Résumé du Mini-Symposium :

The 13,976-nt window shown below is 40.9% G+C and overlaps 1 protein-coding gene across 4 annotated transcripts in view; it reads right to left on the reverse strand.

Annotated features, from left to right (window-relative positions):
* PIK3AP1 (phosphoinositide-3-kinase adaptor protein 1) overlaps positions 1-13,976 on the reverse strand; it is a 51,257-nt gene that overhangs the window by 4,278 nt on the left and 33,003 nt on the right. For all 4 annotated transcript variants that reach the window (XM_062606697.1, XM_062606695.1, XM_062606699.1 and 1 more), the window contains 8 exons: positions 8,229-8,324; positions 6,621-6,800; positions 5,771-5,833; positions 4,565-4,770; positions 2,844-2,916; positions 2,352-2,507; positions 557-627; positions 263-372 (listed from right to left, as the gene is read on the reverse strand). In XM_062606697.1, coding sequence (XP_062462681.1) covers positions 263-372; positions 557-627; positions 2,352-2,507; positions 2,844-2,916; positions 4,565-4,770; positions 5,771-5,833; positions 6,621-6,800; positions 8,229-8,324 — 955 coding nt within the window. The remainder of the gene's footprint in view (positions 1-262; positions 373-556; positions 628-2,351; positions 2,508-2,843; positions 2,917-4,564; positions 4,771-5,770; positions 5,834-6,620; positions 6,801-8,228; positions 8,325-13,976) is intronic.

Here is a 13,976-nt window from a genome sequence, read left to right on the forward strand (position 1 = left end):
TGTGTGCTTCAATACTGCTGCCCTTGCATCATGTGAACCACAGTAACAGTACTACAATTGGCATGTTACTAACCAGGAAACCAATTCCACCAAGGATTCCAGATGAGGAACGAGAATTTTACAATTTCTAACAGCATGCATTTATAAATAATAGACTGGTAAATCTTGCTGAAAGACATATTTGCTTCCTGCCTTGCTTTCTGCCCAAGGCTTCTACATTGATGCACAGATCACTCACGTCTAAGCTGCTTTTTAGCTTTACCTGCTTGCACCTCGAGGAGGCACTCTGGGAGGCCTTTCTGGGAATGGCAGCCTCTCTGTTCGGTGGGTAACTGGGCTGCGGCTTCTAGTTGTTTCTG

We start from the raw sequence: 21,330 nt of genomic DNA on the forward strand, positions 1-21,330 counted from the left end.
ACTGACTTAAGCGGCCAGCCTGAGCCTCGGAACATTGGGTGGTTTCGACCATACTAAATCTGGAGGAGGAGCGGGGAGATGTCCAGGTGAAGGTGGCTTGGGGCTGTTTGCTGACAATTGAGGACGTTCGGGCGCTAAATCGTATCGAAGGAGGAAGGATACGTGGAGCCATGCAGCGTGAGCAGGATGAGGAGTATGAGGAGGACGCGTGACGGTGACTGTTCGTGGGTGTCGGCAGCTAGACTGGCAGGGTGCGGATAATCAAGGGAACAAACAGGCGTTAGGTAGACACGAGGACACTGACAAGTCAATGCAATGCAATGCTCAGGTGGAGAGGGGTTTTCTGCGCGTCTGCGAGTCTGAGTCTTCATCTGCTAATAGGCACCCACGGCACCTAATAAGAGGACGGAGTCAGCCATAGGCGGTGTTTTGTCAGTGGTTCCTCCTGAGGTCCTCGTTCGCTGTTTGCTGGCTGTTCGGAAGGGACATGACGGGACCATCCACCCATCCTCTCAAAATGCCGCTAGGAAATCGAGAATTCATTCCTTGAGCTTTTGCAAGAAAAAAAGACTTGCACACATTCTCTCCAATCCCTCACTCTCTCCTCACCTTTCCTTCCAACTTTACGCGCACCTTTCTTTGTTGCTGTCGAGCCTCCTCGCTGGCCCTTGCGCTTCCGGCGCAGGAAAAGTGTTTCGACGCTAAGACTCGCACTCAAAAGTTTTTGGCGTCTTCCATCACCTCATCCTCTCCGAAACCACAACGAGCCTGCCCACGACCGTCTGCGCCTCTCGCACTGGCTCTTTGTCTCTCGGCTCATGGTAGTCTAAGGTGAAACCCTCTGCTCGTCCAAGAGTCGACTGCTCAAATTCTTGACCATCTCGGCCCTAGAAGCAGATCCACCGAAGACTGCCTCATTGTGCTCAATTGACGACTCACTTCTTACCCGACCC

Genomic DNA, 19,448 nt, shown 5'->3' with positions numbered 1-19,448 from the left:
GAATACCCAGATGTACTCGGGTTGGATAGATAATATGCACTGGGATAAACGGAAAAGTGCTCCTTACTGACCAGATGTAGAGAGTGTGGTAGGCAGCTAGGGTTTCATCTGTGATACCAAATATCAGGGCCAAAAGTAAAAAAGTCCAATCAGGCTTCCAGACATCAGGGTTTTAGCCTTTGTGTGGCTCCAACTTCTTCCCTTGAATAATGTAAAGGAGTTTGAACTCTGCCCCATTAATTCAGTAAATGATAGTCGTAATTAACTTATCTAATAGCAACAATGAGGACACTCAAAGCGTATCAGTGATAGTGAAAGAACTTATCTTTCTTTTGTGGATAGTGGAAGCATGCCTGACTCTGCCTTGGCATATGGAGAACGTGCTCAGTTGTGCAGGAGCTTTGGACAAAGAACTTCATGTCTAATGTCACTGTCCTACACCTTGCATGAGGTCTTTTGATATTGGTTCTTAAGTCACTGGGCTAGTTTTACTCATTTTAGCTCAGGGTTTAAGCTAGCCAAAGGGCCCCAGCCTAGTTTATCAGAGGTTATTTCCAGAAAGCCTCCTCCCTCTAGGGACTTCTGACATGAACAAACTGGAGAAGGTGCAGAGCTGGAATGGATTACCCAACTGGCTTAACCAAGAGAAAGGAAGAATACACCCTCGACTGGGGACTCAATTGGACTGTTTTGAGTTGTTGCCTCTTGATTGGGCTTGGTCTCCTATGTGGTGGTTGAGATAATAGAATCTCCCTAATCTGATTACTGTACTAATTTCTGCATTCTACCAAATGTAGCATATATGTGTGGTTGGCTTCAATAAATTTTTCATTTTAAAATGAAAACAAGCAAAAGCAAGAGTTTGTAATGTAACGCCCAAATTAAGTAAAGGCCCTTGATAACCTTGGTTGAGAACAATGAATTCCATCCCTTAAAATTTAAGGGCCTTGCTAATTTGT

Many engineering problems depend on modeling the interaction of water waves and offshore structures, such as for floating wind turbines, seakeeping analysis of ships, or understanding coastal hazards like tsunamis. A wide variety of solvers can be useful, including (but not limited to) solvers based on potential flow theory, Euler equations, or Navier-Stokes equations. In most cases, the computational time needed to consider real-world engineering problems is significant, even with high-performance tools, requiring advanced numerical algorithms, parallel computing, or both. The simulation of floating bodies is particularly complex, with the possibility of wave breaking and often the need to couple multiple models to handle viscous or inviscid aspects, or to handle mooring lines or other physical attachments while not adversely affecting the computational speed of the final simulation. This mini-symposium aims to bring together researchers specializing in mathematical or numerical details with those who focus on engineering applications, in order to exchange new ideas and results related to wave-structure interaction. Of particular interest are applications of offshore floating structures, but all papers involving free-surface flows are welcome, including different types of models (such as simplified approaches to improve computational time), or those involving fixed structures.